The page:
It’s very important not to stereotype domestic violence victims. While they are often women, it is very possible for men to be the victims in these abusive relationships. Their rights can’t be ignored.
Some studies have found that roughly one out of every seven men have been physically abused by someone they considered an intimate partner. That study looked at those 18 years old and older, but there is always a chance of similar abuse for younger men.
Stalking is also a serious issue for both genders. One out of every 18 men reported that a partner stalked them so extensively that they were worried about their own safety, worried about the safety of the people they loved — other family members, for example — or worried for their own lives.
For men and women, studies have found that psychological aggression rates are about the same. The percentage for women being victimized is 48.4, while the percentage for men comes in at 48.8. If anything, is very slightly more common for men to face this type of mental and emotional abuse.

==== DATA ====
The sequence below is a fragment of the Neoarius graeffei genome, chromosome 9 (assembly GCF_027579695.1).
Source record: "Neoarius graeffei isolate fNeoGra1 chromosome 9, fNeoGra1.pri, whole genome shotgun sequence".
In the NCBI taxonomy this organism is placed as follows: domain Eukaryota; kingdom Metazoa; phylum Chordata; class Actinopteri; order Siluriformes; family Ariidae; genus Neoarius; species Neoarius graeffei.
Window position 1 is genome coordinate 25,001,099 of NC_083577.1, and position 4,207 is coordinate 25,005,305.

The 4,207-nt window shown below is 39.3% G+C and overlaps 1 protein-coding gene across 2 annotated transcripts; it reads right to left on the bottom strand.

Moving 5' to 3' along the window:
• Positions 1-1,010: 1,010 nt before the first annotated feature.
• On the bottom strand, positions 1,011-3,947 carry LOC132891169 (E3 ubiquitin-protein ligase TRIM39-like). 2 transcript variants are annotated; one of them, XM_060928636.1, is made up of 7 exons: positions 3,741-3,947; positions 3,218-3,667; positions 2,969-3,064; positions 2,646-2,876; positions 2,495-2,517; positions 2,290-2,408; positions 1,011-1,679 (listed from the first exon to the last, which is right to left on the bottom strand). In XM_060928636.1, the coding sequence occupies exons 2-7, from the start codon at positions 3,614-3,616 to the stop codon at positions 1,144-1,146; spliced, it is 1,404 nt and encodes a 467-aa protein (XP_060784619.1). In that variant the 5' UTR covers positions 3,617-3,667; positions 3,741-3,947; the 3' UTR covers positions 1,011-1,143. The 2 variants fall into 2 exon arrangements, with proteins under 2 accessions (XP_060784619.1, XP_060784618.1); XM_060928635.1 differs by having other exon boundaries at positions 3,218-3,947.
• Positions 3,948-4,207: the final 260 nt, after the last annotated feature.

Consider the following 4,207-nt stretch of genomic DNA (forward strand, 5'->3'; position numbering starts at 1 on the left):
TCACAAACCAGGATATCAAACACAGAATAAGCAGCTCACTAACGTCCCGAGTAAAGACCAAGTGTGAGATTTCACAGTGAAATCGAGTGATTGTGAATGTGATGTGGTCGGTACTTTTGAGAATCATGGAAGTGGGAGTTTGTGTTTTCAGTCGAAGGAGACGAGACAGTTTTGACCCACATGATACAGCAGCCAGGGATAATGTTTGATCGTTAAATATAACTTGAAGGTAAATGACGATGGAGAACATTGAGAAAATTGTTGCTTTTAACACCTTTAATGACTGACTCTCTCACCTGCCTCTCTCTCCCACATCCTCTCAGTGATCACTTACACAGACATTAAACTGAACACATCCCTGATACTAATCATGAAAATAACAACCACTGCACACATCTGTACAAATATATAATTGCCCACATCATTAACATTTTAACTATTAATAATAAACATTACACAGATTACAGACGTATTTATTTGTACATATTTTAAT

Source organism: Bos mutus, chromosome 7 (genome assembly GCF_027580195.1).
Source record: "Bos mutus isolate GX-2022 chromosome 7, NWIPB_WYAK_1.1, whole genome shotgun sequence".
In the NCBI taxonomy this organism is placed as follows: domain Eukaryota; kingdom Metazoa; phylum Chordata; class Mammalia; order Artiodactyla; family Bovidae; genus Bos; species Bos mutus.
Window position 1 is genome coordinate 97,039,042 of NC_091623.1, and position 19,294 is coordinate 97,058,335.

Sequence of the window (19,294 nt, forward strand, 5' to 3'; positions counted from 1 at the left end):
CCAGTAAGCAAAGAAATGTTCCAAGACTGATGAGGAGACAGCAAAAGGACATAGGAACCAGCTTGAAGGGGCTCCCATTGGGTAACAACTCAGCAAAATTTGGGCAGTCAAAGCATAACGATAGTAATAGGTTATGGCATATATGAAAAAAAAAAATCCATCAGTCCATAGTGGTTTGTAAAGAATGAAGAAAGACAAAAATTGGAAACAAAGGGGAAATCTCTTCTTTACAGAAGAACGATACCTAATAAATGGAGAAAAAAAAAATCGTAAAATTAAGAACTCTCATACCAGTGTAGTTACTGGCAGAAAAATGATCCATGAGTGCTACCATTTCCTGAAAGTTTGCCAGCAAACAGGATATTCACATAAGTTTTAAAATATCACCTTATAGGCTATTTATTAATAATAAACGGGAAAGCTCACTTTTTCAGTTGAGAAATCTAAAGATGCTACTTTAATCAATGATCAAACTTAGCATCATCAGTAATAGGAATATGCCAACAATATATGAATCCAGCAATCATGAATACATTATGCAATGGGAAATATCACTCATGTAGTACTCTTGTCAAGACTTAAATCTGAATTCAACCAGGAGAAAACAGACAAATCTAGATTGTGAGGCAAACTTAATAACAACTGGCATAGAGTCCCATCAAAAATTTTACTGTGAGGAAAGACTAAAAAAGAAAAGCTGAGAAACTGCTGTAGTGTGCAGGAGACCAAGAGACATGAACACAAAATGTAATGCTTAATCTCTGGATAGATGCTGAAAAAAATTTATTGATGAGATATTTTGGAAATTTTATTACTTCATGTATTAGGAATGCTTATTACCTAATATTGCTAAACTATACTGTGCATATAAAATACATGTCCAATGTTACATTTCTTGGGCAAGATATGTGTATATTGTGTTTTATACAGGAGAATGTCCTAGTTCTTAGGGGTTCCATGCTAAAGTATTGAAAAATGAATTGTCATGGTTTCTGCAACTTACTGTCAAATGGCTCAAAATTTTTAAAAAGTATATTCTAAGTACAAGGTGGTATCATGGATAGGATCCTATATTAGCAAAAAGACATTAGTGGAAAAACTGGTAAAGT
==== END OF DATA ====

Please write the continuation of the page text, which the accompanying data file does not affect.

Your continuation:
Some physical abuse can be incredibly serious and potentially deadly. For instance, about 8 percent of men who have been abused and reported it have said they were hit with some sort of weapon, stabbed or shot at.
This isn’t to diminish the instances of abuse perpetrated against women, of course, but just to show that both genders face this issue. Since it can play a huge role in a child custody case, it’s very important for men to know their legal rights and the options at their disposal.
Source: Domestic Shelters, “Men Can Be Abused, Too,” accessed Oct. 13, 2017